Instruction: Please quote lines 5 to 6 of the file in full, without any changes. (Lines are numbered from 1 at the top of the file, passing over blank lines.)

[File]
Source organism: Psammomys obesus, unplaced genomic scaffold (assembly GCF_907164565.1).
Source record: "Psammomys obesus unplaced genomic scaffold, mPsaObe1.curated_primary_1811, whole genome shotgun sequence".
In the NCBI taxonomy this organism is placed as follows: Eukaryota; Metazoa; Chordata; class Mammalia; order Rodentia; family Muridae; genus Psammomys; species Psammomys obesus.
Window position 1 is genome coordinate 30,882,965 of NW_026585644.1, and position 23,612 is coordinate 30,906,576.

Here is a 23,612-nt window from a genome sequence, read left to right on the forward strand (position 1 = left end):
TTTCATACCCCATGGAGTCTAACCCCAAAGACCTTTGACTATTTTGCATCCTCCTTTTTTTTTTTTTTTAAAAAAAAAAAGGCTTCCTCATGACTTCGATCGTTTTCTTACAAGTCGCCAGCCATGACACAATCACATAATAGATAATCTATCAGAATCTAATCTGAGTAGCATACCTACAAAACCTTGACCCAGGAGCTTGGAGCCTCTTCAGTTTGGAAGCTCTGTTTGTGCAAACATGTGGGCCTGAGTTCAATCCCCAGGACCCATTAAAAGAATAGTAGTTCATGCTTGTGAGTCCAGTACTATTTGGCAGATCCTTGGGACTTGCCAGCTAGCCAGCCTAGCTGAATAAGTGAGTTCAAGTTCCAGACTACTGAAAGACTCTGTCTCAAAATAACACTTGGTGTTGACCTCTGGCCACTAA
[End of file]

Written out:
Here is a 23,612-nt window from a genome sequence, read left to right on the forward strand (position 1 = left end):
TTTCATACCCCATGGAGTCTAACCCCAAAGACCTTTGACTATTTTGCATCCTCCTTTTTTTTTTTTTTTAAAAAAAAAAAGGCTTCCTCATGACTTCGATCGTTTTCTTACAAGTCGCCAGCCATGACACAATCACATAATAGATAATCTATCAGAATCTAATCTGAGTAGCATACCTACAAAACCTTGACCCAGGAGCTTGGAGCCTCTTCAGTTTGGAAGCTCTGTTTGTGCAAACATGTGGGCCTGAGTTCAATCCCCAGGACCCATTAAAAGAATAGTAGTTCATGCTTGTGAGTCCAGTACTATTTGGCAGATCCTTGGGACTTGCCAGCTAGCCAGCCTAGCTGAATAAGTGAGTTCAAGTTCCAGACTACTGAAAGACTCTGTCTCAAAATAACACTTGGTGTTGACCTCTGGCCACTAA